Ending Pandemics With One Click

Combat HIV/AIDS, malaria and other diseasesThis is part of our year-long series “Millennium Development Goals Tech Roadmap”

Goal 6: Combat HIV/AIDS, Malaria and Other Diseases

Target 6A: Have halted by 2015 and begun to reverse the spread of HIV/AIDS

Target 6B: Achieve, by 2010, universal access to treatment for HIV/AIDS for all those who need it

Target 6C: Have halted by 2015 and begun to reverse the incidence of malaria and other major diseases

For the first time, the world is starting to see a decline in HIV infections.  In fact, from 2000 to 2012 the HIV infections rate dropped 33 percent.  A record number of people living with HIV are now accessing and receiving proper treatment. Nonetheless, 2.3 million people are still infected annually, with more than half of the number in Sub-Saharan Africa.

The rate of malaria deaths globally has also dropped by 26 percent from 2000 to 2010.  More than half of the 1.1 million lives saved were in the 10 countries with the highest malaria rates.  Better access to mosquito insecticide nets is a major contributor.

Better treatment for tuberculosis has also contributed to saving 20 million lives from 1991 to 2010.  However, better access to treatment in developing countries continues to be a problem.

Support for better access to antiretrovirals and bed nets from both governments and civil society organizations has helped greatly in suppressing these health pandemics.  There have also been movements around reducing stigma around these diseases and reaching out to specific groups like new mothers, youth and sexual minorities (LGBT).

Technology has also been a major player in reversing health trends.  Over the years, we have covered great tech innovations around HIV/AIDS advocacy, including the story of South African Thembi Ngubane, who was diagnosed with HIV when she was 16 years old, and three years later decided to document her struggles living with the disease through podcasting. Ngubane’s blunt talks range from how she contracted HIV to her initial resistance to taking antiretrovirals due to stigma in her community.

Smartphones and SMS texting now play a direct role in community health.  In Zambia new mothers can now test their new babies for HIV and receive test results by text within two weeks, in addition to post-natal follow-up and care.  Before the technology was implemented, it took over two months to send the baby’s blood cultures from the community health clinic to the nearest testing center and send the results back.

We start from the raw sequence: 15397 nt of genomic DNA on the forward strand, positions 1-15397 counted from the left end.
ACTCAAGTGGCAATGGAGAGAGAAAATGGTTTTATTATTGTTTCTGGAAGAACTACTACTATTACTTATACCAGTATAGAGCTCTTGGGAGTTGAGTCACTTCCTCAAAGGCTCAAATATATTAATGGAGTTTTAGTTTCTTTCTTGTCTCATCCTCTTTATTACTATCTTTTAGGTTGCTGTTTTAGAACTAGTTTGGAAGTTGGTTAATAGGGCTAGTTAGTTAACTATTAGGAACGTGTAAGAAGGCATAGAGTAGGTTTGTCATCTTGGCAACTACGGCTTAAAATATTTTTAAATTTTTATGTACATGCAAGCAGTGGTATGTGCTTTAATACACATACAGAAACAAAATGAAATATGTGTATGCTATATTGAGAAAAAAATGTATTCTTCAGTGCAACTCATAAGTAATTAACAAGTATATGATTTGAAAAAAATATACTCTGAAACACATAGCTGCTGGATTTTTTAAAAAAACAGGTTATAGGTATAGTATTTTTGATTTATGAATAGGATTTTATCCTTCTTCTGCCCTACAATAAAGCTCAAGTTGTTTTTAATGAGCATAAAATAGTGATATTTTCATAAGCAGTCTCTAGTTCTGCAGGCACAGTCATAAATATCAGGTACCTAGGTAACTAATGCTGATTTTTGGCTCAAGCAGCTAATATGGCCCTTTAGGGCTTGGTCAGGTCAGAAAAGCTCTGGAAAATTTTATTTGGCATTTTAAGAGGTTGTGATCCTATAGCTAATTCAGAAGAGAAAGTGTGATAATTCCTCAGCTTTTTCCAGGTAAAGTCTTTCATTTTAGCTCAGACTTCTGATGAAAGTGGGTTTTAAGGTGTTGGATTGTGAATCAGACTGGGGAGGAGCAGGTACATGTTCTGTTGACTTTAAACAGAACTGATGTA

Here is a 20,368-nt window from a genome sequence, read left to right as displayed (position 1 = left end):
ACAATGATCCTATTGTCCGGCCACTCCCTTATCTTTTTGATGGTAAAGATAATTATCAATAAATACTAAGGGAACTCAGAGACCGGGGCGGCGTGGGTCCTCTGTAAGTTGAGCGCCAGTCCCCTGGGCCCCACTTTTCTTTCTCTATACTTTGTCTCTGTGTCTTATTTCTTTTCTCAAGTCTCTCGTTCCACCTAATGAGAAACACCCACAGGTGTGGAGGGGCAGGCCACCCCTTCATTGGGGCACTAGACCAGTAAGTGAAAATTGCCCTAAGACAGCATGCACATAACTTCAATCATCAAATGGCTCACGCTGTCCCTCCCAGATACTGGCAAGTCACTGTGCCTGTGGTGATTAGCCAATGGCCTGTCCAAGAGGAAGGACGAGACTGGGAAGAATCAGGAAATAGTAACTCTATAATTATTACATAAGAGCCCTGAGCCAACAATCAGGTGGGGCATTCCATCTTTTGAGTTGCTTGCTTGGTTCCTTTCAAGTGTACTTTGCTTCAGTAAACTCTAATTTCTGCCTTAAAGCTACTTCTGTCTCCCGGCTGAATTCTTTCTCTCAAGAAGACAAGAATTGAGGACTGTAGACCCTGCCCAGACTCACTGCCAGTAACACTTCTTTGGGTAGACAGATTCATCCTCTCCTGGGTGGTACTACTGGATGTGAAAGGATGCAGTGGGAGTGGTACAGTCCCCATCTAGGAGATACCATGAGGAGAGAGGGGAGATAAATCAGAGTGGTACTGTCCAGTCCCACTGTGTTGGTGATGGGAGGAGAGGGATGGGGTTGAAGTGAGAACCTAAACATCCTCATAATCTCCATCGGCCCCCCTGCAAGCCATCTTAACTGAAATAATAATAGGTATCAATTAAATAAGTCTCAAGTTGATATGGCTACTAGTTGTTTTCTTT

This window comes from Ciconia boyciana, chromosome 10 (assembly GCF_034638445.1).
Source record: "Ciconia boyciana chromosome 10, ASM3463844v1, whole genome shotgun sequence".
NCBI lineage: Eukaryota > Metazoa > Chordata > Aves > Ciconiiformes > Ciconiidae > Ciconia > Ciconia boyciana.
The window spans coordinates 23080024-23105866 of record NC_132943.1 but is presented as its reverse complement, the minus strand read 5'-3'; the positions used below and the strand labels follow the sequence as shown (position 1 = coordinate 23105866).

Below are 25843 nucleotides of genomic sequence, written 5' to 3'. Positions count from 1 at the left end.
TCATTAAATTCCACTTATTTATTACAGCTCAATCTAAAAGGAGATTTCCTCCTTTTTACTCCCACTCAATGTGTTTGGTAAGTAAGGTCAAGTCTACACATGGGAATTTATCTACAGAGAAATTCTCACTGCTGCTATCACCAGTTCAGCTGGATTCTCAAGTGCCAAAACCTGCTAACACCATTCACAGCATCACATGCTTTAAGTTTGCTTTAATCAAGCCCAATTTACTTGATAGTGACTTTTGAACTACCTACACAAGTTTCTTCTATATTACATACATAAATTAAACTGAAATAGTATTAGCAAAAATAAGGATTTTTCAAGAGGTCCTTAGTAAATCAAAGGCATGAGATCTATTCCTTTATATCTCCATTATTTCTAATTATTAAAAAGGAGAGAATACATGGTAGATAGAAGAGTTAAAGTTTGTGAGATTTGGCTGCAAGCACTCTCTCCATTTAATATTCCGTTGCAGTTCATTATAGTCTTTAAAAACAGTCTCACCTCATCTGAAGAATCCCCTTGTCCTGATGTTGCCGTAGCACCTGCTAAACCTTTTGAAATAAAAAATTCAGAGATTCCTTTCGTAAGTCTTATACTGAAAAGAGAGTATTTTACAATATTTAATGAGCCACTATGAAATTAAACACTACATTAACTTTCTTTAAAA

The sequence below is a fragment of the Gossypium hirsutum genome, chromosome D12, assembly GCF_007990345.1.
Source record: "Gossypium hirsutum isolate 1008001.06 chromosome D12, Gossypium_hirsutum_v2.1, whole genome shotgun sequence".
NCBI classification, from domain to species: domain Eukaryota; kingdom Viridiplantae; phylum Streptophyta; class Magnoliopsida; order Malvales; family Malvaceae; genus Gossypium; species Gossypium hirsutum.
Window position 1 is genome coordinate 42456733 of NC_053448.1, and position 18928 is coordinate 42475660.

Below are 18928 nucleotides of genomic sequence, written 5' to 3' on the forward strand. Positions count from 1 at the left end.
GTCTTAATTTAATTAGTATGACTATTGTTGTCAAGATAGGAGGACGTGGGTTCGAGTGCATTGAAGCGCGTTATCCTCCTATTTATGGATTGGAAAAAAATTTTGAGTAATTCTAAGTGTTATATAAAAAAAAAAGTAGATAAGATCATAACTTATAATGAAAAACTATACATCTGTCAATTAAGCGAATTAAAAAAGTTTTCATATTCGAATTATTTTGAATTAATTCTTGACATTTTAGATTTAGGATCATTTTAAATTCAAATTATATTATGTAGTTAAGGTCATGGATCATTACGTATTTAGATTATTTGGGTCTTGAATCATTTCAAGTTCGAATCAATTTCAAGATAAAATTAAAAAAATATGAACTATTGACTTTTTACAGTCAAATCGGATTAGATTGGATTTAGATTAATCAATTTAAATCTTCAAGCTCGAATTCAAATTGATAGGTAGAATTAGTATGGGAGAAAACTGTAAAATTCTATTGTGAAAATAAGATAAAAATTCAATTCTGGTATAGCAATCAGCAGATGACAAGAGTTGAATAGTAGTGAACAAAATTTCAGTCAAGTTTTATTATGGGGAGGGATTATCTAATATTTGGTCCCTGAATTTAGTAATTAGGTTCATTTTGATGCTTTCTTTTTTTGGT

Also, patients most of the time have to walk a long distance to go to the clinic.  With SMS, test results are sent directly to the mother and is given further instructions on what to do next.  To maintain confidentiality, the system is securely managed with a strong verification process. Only trained staff with pin codes can access it using their personal mobiles to retrieve results.

In Thailand community health workers use smartphones to monitor and record information about malaria patients.  An electronic malaria information system (e-MIS) uploaded on the health workers’ mobiles shows them where to find patients, the status of their treatment and other trends.

In South Africa, tuberculoisis patients receive text reminders to take medication at certain times.  The country has one of the highest rates of TB in the world.  TB patients must take a heavy regimen of pills and other medication on a daily basis.  Texting has helped to reduce the strain on an already burdensome health care system in South Africa.

Another great tech innovation is TeachAIDS, a nonprofit started by Stanford’s Dr Piya Sorcar that provides free medically-accurate and culturally-appropriate videos that educates the public about HIV/AIDS.  Used in over 70 countries, the videos can be viewed on multiple platforms, including DVD, streamed on YouTube or downloaded off of the TeachAIDS Products page.

Check out one of their videos here:

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